September 30, 2021, District of New Hampshire – Plaintiffs M&M Electrical Supply Company, Inc. (M&M) and Consolidated Electrical Distributors, Inc. (CED) brought actual fraud, fraudulent intent, and several other claims against Defendant David R Blais, a former president of a company named, DRB Electric, Inc.
By way of background, Plaintiff M&M sold certain supplies to DRB on credit and Plaintiff CED entered into a credit agreement with DRB. Defendant personally guaranteed DRB’s obligations to M&M and CED. After a few months, DRB and later Blais filed Chapter 7 petitions. DRB continued to pay weekly salary to Blais until DRB filed for the bankruptcy petition.
The Plaintiffs urged the Court to find that Blais took DRB on a borrowing binge and ran it to an unsustainable level of debt. The Plaintiffs argued that Defendant used the borrowed funds to siphon off ever-increasing amounts from DRB for his own benefit. The Plaintiffs further accused Defendant of siphoning off funds with no intention of repaying the debts and use bankruptcy to discharge the debts and give himself a clean slate.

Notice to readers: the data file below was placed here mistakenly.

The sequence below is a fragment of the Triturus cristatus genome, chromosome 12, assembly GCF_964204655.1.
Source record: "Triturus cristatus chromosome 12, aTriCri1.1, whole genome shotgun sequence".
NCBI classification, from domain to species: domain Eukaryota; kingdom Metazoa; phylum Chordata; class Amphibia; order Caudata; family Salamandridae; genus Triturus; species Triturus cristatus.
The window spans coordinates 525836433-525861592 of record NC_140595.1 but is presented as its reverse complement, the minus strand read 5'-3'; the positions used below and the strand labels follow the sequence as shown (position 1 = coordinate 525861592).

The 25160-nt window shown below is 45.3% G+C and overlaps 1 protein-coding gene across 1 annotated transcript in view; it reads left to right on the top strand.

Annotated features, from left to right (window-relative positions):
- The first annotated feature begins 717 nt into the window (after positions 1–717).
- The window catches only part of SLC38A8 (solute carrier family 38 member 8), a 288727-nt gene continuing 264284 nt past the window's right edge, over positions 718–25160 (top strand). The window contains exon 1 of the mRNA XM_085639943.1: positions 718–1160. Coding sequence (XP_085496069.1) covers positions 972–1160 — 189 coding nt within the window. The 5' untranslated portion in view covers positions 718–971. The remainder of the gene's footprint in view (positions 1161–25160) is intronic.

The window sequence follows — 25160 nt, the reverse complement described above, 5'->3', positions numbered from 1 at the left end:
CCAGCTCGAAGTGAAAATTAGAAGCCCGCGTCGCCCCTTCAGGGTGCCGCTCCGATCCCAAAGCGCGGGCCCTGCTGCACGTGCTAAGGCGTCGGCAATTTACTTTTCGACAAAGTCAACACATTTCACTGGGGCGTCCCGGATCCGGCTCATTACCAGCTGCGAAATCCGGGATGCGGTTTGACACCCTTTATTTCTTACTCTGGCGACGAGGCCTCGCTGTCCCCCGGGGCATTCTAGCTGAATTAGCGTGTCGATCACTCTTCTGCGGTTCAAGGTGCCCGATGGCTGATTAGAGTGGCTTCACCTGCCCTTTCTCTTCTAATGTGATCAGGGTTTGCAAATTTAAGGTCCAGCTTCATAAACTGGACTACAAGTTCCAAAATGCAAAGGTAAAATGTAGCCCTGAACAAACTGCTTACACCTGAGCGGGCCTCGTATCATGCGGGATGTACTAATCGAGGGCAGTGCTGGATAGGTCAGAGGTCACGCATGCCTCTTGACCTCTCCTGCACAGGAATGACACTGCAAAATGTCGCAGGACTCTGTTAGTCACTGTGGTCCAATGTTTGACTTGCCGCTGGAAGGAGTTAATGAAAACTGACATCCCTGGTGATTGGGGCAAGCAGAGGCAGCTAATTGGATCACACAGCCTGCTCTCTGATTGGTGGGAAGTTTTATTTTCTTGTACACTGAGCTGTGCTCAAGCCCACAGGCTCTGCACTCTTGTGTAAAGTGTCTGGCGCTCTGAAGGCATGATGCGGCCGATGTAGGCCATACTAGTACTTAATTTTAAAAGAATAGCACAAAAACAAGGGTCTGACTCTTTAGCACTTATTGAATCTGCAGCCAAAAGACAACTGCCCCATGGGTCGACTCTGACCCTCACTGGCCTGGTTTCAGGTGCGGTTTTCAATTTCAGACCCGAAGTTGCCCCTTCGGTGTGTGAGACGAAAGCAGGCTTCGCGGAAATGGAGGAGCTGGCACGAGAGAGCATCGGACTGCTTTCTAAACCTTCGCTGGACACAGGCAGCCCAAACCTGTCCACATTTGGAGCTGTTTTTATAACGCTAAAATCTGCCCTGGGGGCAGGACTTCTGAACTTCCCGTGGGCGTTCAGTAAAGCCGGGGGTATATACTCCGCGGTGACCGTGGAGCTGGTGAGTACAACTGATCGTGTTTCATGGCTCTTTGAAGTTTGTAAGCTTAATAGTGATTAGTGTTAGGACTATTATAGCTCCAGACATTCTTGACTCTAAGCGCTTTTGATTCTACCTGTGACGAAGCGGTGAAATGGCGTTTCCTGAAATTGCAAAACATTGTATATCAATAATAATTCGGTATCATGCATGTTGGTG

The Court held that the evidence did not paint the picture of intentional or reckless behavior as alleged by the Plaintiffs. Instead, it painted a picture of a small business owner attempting to manage his business through some cash flow difficulties. The Court stated that the Plaintiffs did not prove that Blais orchestrated transfers from DRB to himself (or for his benefit) with the actual intent to defraud the Plaintiffs. The Court also concluded that the Plaintiffs may have proved desperation by Blais, but they did not put on credible direct evidence of fraud. Further, the Court found that even if DRB had reduced his compensation to Defendant, it may still have failed for multiple reasons, including underperforming projects. The Court entered judgment in favor of Defendant.
In re Blais, 2021 Bankr. LEXIS 2703, 2021 WL 4483099